From 11-13 February 2018 the 32nd International Publishers Association (IPA) Congress was held at Taj Palace Hotel, New Delhi. The International Publishers Association (IPA) is the world’s largest federation of national, regional and specialist publishers’ associations. Its membership comprises 70 organisations from 60 countries in Africa, Asia, Australasia, Europe and the Americas. The congress was organised in Delhi along with the collaboration of the Federation of Indian Publishers ( FIP).
It was a wonderful congress with multiple panel discussions that fortunately ran in succession rather than in parallel and many fascinating conversations were to be had on the sidelines. It was a phenomenal gathering of publishers from around the world. The full programme can be accessed here.
On the first day of the congress the morning session included a Global Leaders Forum discussion led by the NITI Ayog CEO Amitabh Kant. The panelists included: Dr. Y. S. Chi, Elsevier, USA; Matt Kissner, John Wiley, USA and Richard Charkin, Bloomsbury. The panel discussion can be heard in the YouTube link given below. It was interesting to hear these global leaders of publishing, across different formats of publishing — academic and trade, share many similar concerns and talk about the growth of business.
Richard Charkin’s address ( heard from 1:33:30 mins in the link) was particularly pertinent, for here was a seasoned publisher sharing his experiences of many decades in the industry as well as offering great perspectives on how to deal with the future of this business. His mantra of “paying attention to authors” which is often tragically forgotten is worth paying heed to if the industry has to grow globally. Here is the edited version of my notes with inputs from Richard Charkin.
Speaking from my experience in general book publishing and academic and educational publishing particular issues affect English language markets. Predictions are a fools game! I shall focus on what will be my hope for the future.
- 1980-90s — all about book marketing. Leaders frequently came from sales end of business.
- ’00s/noughts – Focus on technology and logistics. “How else do we get better? Distribution? Growing size? Complexity of retailers? This resulted in the business people leading companies. We now have very few companies led by publishers.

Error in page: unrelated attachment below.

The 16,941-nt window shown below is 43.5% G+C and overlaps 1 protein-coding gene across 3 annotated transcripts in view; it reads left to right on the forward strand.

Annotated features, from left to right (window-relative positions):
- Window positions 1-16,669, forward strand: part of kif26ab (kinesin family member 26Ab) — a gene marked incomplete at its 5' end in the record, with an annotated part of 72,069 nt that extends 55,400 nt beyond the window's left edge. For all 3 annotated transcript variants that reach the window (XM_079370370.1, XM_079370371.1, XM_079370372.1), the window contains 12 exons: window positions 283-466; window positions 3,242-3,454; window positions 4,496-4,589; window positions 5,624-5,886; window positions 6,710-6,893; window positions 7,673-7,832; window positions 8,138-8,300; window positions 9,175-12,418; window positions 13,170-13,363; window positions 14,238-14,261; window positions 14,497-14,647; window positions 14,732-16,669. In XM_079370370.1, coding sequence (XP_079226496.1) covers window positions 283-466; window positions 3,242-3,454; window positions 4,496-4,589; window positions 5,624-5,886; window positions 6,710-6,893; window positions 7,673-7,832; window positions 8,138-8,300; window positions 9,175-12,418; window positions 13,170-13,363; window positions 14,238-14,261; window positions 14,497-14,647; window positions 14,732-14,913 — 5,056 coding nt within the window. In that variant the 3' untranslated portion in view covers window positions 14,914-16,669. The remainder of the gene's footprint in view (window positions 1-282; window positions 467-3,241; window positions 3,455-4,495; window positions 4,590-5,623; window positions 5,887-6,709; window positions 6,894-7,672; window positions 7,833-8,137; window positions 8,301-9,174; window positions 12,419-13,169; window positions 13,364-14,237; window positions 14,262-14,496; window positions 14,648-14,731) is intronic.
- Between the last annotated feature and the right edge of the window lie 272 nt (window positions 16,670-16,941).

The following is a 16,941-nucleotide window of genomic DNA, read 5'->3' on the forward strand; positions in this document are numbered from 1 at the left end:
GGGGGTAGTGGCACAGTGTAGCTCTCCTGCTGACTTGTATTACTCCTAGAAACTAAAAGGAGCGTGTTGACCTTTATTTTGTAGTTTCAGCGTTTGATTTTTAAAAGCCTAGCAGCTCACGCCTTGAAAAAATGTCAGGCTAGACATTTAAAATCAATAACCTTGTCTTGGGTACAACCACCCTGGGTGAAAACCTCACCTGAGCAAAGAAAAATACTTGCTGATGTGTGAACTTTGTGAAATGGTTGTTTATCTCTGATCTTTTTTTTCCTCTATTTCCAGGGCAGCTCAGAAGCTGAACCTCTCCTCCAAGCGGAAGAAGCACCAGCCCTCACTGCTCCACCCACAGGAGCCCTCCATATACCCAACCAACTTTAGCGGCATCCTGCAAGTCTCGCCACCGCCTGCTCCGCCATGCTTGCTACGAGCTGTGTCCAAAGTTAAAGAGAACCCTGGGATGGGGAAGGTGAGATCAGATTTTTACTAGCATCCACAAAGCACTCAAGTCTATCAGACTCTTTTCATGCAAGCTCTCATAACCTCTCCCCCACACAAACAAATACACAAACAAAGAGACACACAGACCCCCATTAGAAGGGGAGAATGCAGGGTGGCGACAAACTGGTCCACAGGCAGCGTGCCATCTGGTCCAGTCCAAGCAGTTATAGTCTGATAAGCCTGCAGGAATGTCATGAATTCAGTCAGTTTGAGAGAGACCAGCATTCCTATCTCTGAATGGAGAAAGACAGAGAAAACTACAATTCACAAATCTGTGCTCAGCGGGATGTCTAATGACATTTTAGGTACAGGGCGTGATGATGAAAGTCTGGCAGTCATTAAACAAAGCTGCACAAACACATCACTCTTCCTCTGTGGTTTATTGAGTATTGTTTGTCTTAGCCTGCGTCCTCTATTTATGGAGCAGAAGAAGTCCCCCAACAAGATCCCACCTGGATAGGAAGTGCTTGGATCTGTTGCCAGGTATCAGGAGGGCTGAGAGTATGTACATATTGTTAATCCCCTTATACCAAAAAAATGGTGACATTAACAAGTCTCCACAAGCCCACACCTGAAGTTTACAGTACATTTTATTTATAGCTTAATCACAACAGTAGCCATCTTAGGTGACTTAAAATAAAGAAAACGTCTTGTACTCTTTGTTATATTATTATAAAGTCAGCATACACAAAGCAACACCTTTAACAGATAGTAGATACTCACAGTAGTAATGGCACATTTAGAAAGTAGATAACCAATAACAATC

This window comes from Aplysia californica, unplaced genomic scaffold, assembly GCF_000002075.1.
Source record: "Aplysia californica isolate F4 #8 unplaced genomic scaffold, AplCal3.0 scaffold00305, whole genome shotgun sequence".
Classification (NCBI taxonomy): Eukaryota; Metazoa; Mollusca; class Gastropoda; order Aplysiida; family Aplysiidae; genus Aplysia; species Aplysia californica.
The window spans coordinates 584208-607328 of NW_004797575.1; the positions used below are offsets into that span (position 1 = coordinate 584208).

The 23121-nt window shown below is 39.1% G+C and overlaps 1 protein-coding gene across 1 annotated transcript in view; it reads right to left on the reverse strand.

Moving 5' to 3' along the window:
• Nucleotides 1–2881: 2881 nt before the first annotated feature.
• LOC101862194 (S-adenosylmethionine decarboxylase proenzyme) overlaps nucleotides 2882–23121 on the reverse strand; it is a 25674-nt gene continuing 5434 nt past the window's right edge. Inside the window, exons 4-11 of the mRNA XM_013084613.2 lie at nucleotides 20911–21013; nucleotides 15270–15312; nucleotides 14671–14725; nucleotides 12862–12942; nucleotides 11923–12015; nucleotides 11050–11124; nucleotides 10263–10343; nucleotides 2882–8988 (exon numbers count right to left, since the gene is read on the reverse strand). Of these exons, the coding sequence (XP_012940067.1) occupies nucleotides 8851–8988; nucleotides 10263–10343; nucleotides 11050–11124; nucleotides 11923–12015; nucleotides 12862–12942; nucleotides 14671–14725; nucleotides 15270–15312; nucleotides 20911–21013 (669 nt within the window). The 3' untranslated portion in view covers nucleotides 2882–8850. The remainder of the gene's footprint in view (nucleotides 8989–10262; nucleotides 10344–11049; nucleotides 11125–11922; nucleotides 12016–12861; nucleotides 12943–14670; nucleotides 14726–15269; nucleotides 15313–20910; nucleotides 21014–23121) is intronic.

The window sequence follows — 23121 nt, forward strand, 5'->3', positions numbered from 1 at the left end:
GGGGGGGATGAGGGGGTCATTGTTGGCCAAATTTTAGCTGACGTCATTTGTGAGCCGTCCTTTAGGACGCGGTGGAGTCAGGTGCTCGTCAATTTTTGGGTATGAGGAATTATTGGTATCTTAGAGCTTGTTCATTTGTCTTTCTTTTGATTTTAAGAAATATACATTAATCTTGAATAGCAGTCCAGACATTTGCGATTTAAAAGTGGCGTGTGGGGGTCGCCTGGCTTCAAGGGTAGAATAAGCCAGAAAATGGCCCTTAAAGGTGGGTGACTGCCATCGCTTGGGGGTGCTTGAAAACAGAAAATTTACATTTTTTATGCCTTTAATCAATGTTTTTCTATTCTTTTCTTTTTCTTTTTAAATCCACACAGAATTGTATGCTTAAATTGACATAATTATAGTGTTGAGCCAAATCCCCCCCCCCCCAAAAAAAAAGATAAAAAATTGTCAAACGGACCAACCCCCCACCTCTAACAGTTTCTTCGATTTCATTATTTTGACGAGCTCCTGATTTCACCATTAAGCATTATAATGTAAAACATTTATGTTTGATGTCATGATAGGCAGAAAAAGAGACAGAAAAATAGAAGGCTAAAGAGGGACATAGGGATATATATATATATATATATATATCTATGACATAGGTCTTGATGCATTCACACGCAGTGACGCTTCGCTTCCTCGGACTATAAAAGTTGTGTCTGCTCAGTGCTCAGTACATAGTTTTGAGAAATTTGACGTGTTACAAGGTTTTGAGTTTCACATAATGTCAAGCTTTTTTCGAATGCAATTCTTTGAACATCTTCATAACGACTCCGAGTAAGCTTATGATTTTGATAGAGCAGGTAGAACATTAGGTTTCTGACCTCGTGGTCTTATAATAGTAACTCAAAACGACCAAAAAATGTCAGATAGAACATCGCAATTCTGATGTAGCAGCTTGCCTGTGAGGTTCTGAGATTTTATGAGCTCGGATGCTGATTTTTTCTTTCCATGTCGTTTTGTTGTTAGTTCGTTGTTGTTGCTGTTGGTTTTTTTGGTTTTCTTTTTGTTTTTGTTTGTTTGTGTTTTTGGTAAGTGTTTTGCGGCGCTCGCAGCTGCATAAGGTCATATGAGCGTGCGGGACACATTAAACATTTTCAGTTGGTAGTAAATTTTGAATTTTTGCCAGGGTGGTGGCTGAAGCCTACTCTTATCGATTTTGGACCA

- 2010s- Where are our profits? Returning to our roots — IPR, authorship, how well are we serving our authors?, how does it compare to the growth in self publishing?, What value can we add for the customer/author? ( “Our customer is the author, as well as and arguably more than the reader or retailer”)
- We get the responsibility of developing the authors by selling rights throughout the world.
If only we could kick the habit of overpaying very successful authors. Thus we have created a system where established authors with large unearned advances authors are effectively being subisdised by the less successful. Without unearned advances we could perhaps pay a higher overall royalty rate.
- Control wastage. Even if we halve costs the impact on our bottomlines would be substantial.
Retailers would then become less than not diverse. Resist monopolistic control of some retailers. Editors would get back into leadership positions, which is really at the core of publishing roles. Also they would become more professional and understand the markets better they serve. Understanding role of the editor is understanding readers and authors. Also it would do away with the egocentric role it has become of late.
- We know what is “IQ” and later came “Emotional Intelligence” but I would like to emphasise on “Cultural Intelligence” which is the recognition of differences between old and young, rich and poor, one country and another, understanding boundaries globally and internationally with different cultures. We have a core, we need to recognise the bits around the edges.
We need to work together to build a global industry. Most importantly serve our authors.
13 July 2018